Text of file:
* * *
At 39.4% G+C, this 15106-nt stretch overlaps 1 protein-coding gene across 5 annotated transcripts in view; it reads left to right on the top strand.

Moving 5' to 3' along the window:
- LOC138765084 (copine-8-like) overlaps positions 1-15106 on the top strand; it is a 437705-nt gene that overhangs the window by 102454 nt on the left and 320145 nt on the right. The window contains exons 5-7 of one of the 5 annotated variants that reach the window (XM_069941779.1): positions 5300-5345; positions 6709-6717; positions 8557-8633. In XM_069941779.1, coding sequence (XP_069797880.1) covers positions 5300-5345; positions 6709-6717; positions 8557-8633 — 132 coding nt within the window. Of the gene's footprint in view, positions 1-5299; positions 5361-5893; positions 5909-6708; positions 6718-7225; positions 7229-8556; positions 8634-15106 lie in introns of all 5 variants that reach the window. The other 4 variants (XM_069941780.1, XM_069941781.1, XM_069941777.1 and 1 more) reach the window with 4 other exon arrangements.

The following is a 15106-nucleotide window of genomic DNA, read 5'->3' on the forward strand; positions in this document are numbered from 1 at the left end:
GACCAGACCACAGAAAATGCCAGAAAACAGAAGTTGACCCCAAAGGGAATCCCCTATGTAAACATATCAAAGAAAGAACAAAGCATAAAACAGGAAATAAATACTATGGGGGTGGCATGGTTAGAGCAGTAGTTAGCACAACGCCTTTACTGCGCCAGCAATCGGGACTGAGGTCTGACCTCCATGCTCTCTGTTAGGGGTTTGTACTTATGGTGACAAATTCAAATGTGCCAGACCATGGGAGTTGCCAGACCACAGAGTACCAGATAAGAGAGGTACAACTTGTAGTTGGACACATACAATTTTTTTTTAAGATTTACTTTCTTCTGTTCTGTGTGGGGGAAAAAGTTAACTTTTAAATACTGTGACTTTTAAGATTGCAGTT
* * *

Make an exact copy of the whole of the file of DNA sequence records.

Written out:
At 39.4% G+C, this 15106-nt stretch overlaps 1 protein-coding gene across 5 annotated transcripts in view; it reads left to right on the top strand.

Moving 5' to 3' along the window:
- LOC138765084 (copine-8-like) overlaps positions 1-15106 on the top strand; it is a 437705-nt gene that overhangs the window by 102454 nt on the left and 320145 nt on the right. The window contains exons 5-7 of one of the 5 annotated variants that reach the window (XM_069941779.1): positions 5300-5345; positions 6709-6717; positions 8557-8633. In XM_069941779.1, coding sequence (XP_069797880.1) covers positions 5300-5345; positions 6709-6717; positions 8557-8633 — 132 coding nt within the window. Of the gene's footprint in view, positions 1-5299; positions 5361-5893; positions 5909-6708; positions 6718-7225; positions 7229-8556; positions 8634-15106 lie in introns of all 5 variants that reach the window. The other 4 variants (XM_069941780.1, XM_069941781.1, XM_069941777.1 and 1 more) reach the window with 4 other exon arrangements.

The following is a 15106-nucleotide window of genomic DNA, read 5'->3' on the forward strand; positions in this document are numbered from 1 at the left end:
GACCAGACCACAGAAAATGCCAGAAAACAGAAGTTGACCCCAAAGGGAATCCCCTATGTAAACATATCAAAGAAAGAACAAAGCATAAAACAGGAAATAAATACTATGGGGGTGGCATGGTTAGAGCAGTAGTTAGCACAACGCCTTTACTGCGCCAGCAATCGGGACTGAGGTCTGACCTCCATGCTCTCTGTTAGGGGTTTGTACTTATGGTGACAAATTCAAATGTGCCAGACCATGGGAGTTGCCAGACCACAGAGTACCAGATAAGAGAGGTACAACTTGTAGTTGGACACATACAATTTTTTTTTAAGATTTACTTTCTTCTGTTCTGTGTGGGGGAAAAAGTTAACTTTTAAATACTGTGACTTTTAAGATTGCAGTT